Do you want to see if a CrossRef DOI (typically assigned to publications) refers to DataCite DOIs (typically assigned to data)? Here you go:
Conversely, do you want to see if a DataCite DOI refers to CrossRef DOIs? Voilà:
“How can we effectively integrate data into the scholarly record?” This is the question that has, for the past few years, generated an unprecedented amount of handwringing on the part researchers, librarians, funders and publishers. Indeed, this week I am in Amsterdam to attend the 4th RDA plenary in which this topic will no doubt again garner a lot of deserved attention.
We hope that the small example above will help push the RDAs agenda a little further. Like the recent ODIN project, It illustrates how we can simply combine two existing scholarly infrastructure systems to build important new functionality for integrating research objects into the scholarly literature.
Does it solve all of the problems associated with citing and referring to data? Can the various workgroups at RDA just cancel their data citation sessions and spend the week riding bikes and gorging on croquettes? Of course not. But my guess is that by simply integrating DataCite and CrossRef in this way, we can make a giant push in the right direction.
There are certainly going to be differences between traditional citation and data citation. Some even claim that citing data isn’t “as simple as citing traditional literature.” But this is a caricature of traditional citation. If you believe this, go off an peruse the MLA, Chicago, Harvard, NLM and APA citation guides. Then read Anthony Grafton’s, The Footnote? Are you back yet? Good, so let’s continue…
Citation of any sort is a complex issue- full of subtleties, edge-cases exceptions, disciplinary variations and kludges. Historically, the way to deal with these edge-cases has been social, not technical. For traditional literature we have simply evolved and documented citation practices which generally make contextually-appropriate use of the same technical infrastructure (footnotes, endnotes, metadata, etc.). I suspect the same will be true in citing data. The solutions will not be technical, they will mostly be social. Researchers, and publishers will evolve new, contextually appropriate mechanisms to use existing infrastructure deal with the peculiarities of data citation.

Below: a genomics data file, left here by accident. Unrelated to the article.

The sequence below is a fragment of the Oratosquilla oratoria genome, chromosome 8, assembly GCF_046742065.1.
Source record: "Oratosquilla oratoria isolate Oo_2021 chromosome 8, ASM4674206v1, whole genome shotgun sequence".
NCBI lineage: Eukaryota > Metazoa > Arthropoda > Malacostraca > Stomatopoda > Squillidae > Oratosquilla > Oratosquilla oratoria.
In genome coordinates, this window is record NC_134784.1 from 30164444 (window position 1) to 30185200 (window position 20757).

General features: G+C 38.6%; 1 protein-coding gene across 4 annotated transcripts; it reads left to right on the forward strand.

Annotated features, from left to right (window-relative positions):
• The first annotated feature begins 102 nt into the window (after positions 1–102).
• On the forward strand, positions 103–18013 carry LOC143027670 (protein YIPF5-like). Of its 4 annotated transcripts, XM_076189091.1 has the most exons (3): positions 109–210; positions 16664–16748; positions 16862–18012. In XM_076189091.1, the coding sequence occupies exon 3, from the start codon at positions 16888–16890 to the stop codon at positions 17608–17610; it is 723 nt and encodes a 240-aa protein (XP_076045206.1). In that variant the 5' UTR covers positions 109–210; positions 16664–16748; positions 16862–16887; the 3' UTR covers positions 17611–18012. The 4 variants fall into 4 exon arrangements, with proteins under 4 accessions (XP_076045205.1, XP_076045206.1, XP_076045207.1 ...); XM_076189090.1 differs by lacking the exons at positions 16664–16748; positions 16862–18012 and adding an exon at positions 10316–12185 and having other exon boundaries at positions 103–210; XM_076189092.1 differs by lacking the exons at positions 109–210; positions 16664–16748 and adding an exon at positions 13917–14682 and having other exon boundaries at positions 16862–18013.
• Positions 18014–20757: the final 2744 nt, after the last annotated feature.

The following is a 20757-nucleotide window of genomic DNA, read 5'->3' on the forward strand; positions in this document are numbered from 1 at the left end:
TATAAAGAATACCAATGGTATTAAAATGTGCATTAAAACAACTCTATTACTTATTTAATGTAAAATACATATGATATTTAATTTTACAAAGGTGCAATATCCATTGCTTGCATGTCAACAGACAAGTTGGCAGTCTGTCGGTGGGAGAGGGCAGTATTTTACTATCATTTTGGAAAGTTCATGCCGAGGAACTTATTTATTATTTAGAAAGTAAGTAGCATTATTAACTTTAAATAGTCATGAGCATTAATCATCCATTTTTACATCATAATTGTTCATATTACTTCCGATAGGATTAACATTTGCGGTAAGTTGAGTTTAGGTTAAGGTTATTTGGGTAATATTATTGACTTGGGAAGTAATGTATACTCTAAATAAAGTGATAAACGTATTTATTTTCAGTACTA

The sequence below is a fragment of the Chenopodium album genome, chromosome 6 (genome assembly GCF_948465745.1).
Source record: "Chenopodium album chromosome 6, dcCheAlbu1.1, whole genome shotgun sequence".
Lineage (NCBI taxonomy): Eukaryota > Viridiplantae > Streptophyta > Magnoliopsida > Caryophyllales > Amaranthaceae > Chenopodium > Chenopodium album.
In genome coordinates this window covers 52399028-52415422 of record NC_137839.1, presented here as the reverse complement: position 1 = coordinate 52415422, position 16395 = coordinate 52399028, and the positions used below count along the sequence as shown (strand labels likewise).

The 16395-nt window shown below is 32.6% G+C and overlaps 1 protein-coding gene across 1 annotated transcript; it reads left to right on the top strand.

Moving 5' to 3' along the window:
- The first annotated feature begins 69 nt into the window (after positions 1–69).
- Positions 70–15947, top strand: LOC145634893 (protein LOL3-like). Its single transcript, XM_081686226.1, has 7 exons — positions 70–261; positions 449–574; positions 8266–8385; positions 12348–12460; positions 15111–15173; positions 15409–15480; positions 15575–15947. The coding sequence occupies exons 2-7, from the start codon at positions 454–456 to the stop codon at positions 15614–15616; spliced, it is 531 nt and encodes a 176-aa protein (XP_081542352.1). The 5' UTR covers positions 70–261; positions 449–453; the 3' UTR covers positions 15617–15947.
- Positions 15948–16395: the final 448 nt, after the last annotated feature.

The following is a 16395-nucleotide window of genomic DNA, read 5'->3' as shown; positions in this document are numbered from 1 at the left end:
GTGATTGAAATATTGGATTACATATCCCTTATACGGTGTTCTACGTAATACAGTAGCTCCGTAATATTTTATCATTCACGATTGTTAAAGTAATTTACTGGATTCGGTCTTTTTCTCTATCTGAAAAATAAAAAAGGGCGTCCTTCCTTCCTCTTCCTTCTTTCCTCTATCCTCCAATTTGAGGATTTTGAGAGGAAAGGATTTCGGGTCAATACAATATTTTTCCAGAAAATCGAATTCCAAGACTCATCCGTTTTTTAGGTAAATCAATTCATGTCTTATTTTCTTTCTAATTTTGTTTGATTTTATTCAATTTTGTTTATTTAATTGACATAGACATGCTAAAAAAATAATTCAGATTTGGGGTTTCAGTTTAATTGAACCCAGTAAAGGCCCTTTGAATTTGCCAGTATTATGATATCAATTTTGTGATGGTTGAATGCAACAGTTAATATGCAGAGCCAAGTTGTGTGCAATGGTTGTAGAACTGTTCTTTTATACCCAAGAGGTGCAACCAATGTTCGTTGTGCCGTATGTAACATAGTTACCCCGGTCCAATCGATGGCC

Does this mean that we will never have to develop new systems to handle data citation? Possibly But I don’t think we’ll know what those systems are or how they should work until we’ve actually had researchers attempting to use and adapt the tools we have.
About five years ago, CrossRef and DataCite explored the possibility of exposing linkages between DataCite and CrossRef DOIs. Accordingly, we spent some time trying to assemble an example corpus that would illustrate the power of interlinking these identifiers. We encountered a slight problem. We could hardly find any examples. At that time, virtually nobody cited data with DataCite DOIs and, if they did, the CrossRef system did not handle them properly. We had to sit back and wait a while.
And now the situation has changed.
This demonstrator harvests DataCite DOIs using their OAI-PMH API and links them in a graph database with CrossRef DOIs. We have exposed this functionality on the “labs” (i.e. experimental) version of our REST API as a graph resource. So…
You can get a list of CrossRef DOIs that refer to DataCite DOIs as follows:
And the converse:
Caveats and Weasel Words
- We have not finished indexing all the links.
- The API is currently a very early labs project. It is about as reliable as a devolution promise from Westminster.
- The API is run on a pair of raspberry-pi’s connected to the internet via bluetooth.
- It is not fast.
The representation and the API is under active development.
Things will change. Watch the CrossRef Labs site for updates on this collaboration with DataCite